Australia's net migration intake drops to negative levels for the first time since World War II

The federal government has revealed its plans to attract the “best and brightest” skilled migrants from around the world when international borders reopen, as Australia enters its slowest population growth in more than a century.

Australia's border closures will see net migration falling into negative levels.

Australia's border closures will see net migration falling into negative levels. Source: AAP

Key points

  • Australia’s net overseas migration is set to fall into negative levels for the first time since World War II with a loss of 72,000 people forecast for the 2020-21 financial year.
  • Net overseas migration will not return to positive levels until 2022-23.
  • The country’s population growth will drop to just 0.2 per cent this year, the lowest rate in more than 100 years due to international border closures and a slowed fertility rate.
  • The federal government will focus on attracting skilled migrants and prioritising onshore visa applicants to recover once international borders reopen.


Australia’s net migration intake is set to fall into negative levels for the first time since World War II and not recover to pre-pandemic levels for more than four years, the federal budget revealed on Tuesday.

It means Australia’s population growth will drop to just 0.2 per cent this financial year - the slowest growth in more than a century - as migrants leave the country and new temporary visa holders are barred from entering under coronavirus border restrictions.

Australia’s fertility rate (defined as the number of children born to each woman) is also expected to drop to 1.58 during the 2021-22 financial year, down significantly from the 1.9 predicted in the 2019-20 budget.

Forecasts included in the delayed 2020-21 budget, which was handed down by Treasurer Josh Frydenberg, showed Australia’s population will grow to almost 26 million in 2022. It is approximately one million fewer people than were forecast for the same period in last year’s budget.

The 2019 budget also predicted net overseas migration to be 271,300 this calendar year and 267,600 next year but new estimates reveal it is now on track to be negative in the 2020-21 financial year for the first time since 1946.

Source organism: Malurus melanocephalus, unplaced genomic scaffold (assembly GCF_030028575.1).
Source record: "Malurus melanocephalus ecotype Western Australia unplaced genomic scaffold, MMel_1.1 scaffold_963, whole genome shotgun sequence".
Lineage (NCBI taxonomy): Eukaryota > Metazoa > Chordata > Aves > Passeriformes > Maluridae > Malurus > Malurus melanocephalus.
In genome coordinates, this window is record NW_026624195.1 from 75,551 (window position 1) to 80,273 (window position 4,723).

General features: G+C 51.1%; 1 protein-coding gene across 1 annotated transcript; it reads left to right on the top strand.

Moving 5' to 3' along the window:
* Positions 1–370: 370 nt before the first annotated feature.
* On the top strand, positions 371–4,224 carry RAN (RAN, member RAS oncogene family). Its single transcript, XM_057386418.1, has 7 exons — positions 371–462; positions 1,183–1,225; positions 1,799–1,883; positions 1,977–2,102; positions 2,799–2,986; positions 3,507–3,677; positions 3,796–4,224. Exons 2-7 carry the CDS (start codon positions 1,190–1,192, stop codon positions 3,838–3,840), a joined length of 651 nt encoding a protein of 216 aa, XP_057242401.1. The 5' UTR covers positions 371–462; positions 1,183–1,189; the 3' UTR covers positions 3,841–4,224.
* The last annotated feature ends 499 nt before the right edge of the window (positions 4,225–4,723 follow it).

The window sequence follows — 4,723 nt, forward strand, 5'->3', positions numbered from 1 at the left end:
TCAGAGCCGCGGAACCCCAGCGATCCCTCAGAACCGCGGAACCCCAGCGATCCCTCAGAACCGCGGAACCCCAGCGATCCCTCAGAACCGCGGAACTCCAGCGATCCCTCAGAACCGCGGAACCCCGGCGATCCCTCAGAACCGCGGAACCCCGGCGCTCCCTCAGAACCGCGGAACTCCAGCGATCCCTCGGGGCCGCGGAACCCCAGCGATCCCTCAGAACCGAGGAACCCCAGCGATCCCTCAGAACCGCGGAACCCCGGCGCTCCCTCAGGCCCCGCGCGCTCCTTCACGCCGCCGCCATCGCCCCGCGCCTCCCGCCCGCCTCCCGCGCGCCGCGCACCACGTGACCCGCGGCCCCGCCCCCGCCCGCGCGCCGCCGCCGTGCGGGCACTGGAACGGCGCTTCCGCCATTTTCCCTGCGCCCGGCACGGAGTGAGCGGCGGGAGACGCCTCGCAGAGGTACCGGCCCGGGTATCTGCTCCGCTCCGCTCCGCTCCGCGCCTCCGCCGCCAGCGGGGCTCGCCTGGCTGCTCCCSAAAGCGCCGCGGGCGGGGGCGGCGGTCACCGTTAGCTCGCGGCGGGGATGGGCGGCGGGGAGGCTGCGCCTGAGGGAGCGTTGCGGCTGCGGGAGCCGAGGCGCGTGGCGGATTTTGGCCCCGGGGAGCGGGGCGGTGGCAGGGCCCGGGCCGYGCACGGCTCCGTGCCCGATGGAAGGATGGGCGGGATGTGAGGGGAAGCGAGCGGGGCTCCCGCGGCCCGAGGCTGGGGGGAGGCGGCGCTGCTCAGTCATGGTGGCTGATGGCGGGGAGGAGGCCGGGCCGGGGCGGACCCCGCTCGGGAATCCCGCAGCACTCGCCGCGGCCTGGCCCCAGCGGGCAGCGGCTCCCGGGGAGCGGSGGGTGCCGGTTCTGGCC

Net migration numbers are expected to fall from 154,000 in the 2019-20 financial year to a net loss of 72,000 in 2020-21 and 21,600 in 2021-22, before gradually increasing to about 201,000 over the next four years.

Net overseas migration numbers measure how many people enter Australia and stay for more than 12 months, compared with how many people leave the country for the same period. Overseas migration usually accounts for almost two-thirds of population growth.

The record drop in population growth will have far-reaching consequences for the economy, Mr Frydenberg said, as the government faces a $213.7 billion deficit – the largest in Australia’s history.

“Migration, population growth, is very important for the Australian economy. It’s one of the three P’s: population, participation, and productivity all drive economic growth,” he told SBS News ahead of the budget’s release.

What this year's budget means for visa holders

Budget papers have also revealed a slew of changes to temporary visas the government hopes will lure the “best and brightest” prospective migrants back to Australia. But the migration cap of 160,000 places per year, introduced in 2019-20, will remain in place.

Changes to the migration program include a tripling of the Global Talent Independent program allocation to 15,000 places and an increase of the Business Innovation and Investment Program to 13,500 places.

The family reunion stream will also be increased from 47,732 to 77,300 places for this financial year, but that includes 72,300 places in the partner category meaning there are only 5,000 places for families with children.

Australian Visa
An English language requirement will be introduced for partner visas. Source: SBS

Of new people coming into Australia, the government estimates approximately two thirds will be on skilled visas.

People applying for Working Holiday Maker and visitor visas once borders reopen will also have their fees waived in a bid to boost tourism, while temporary visa holders impacted by the pandemic will be eligible to have their fees refunded at an estimated cost of $270 million over four years.

Employee Sponsored, Global Talent, Business Innovation and Investment Program visas will be prioritised, as will onshore visa applicants who live in designated regional areas and partner visa applicants whose sponsor resides in the same region.

An English language requirement will also be introduced for partner visas and their permanent resident sponsors in a bid to increase economic participation.

A cap of 13,750 places will be placed on Australia’s humanitarian program, which will receive an additional $12.7 million over two years to extend existing youth programs. Reforms to the Adult Migrant English Program and settlement services will result in savings of $958.3 million over four years.

Australia’s international borders have been closed to everyone but citizens, permanent residents, their immediate family members and people granted a special exemption since 18 March in an attempt to prevent local COVID-19 outbreaks.

The government expects a population-wide COVID-19 vaccine to be in place by the end of 2021, allowing borders to gradually reopen.  

New Zealanders will be the first international travellers to return outside of these categories from 16 October, Deputy Prime Minister Michael McCormack announced last week.

5 min read
Published 6 October 2020 at 8:27pm
By Maani Truu